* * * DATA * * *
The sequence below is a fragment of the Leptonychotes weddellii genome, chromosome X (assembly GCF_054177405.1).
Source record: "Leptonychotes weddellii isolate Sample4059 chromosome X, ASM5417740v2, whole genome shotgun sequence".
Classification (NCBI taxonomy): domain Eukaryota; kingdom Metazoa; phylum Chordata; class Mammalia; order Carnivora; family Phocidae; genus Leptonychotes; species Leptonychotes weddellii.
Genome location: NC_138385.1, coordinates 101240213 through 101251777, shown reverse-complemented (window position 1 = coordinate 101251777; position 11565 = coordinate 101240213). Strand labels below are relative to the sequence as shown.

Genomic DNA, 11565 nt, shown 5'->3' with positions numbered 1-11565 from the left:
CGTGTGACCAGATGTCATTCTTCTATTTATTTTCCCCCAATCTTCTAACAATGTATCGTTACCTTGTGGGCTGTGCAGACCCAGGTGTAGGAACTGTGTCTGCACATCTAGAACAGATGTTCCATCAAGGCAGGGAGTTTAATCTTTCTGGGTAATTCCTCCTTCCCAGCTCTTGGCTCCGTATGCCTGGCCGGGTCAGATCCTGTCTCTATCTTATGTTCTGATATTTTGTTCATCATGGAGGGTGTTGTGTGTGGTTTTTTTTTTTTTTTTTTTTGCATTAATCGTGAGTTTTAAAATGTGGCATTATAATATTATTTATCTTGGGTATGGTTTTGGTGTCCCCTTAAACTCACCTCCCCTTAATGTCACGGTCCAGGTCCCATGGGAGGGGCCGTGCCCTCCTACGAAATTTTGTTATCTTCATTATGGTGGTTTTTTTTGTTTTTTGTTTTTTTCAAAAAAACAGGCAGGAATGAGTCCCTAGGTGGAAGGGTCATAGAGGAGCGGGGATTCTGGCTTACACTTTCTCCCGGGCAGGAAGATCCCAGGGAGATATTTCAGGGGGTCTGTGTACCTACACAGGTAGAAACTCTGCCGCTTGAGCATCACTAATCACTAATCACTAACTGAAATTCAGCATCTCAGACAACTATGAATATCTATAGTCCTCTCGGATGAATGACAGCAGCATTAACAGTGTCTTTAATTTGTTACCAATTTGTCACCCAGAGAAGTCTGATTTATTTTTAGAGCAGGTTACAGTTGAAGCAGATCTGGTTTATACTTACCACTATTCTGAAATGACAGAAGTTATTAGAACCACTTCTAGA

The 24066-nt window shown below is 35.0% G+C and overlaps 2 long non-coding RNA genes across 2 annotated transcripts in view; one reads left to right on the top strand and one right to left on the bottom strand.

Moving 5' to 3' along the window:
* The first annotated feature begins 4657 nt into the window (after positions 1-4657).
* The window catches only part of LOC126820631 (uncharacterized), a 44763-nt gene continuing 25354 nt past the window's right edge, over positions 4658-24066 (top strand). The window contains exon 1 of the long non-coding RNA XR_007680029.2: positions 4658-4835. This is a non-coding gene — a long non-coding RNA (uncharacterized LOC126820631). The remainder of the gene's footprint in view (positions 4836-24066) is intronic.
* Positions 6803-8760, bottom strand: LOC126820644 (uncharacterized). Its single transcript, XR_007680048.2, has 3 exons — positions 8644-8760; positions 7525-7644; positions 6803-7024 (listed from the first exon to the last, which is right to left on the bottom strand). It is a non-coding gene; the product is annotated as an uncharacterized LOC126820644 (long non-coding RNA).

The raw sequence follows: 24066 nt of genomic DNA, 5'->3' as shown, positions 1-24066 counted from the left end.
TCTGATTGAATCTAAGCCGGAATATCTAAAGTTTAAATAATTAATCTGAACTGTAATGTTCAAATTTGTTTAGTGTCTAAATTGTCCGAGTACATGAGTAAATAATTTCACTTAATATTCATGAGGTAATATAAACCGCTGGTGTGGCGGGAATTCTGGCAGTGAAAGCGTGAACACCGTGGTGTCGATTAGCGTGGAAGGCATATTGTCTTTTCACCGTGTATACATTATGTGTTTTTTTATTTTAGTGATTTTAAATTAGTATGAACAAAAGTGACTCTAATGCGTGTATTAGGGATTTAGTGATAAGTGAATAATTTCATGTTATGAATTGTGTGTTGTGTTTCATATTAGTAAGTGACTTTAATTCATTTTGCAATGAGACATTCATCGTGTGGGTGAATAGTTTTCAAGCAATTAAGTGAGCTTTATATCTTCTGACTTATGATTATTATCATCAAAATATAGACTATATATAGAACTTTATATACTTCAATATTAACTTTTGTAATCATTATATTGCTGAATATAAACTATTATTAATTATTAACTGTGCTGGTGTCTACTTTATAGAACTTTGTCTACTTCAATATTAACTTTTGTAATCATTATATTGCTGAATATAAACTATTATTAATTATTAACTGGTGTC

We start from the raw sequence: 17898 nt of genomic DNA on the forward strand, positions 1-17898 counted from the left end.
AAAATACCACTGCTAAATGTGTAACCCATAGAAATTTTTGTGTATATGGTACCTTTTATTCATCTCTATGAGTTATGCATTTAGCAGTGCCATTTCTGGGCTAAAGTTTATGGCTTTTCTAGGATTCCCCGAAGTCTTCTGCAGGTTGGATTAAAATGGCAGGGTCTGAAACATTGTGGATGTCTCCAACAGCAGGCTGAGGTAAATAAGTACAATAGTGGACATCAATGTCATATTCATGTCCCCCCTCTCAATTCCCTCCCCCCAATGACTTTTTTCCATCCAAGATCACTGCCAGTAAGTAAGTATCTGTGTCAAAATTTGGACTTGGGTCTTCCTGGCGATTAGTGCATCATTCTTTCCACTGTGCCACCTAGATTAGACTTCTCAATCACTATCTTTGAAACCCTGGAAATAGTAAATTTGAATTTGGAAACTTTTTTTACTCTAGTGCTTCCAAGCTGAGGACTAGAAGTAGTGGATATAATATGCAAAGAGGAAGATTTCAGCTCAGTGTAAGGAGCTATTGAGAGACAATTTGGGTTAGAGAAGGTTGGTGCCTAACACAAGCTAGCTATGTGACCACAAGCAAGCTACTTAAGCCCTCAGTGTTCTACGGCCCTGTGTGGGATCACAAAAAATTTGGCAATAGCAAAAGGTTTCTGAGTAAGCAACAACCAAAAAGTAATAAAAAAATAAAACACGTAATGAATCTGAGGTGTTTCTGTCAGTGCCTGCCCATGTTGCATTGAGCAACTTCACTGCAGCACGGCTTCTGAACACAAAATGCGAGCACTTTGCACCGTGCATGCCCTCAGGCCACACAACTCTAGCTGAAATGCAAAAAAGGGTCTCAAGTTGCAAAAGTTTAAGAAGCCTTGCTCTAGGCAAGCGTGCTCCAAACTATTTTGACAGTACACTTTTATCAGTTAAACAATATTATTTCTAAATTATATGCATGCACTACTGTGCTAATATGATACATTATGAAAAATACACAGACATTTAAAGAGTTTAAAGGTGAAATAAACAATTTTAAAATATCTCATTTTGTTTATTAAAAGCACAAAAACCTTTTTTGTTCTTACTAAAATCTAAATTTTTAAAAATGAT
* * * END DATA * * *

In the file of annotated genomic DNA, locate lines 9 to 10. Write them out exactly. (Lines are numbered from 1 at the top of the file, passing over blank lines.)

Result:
* The first annotated feature begins 4657 nt into the window (after positions 1-4657).
* The window catches only part of LOC126820631 (uncharacterized), a 44763-nt gene continuing 25354 nt past the window's right edge, over positions 4658-24066 (top strand). The window contains exon 1 of the long non-coding RNA XR_007680029.2: positions 4658-4835. This is a non-coding gene — a long non-coding RNA (uncharacterized LOC126820631). The remainder of the gene's footprint in view (positions 4836-24066) is intronic.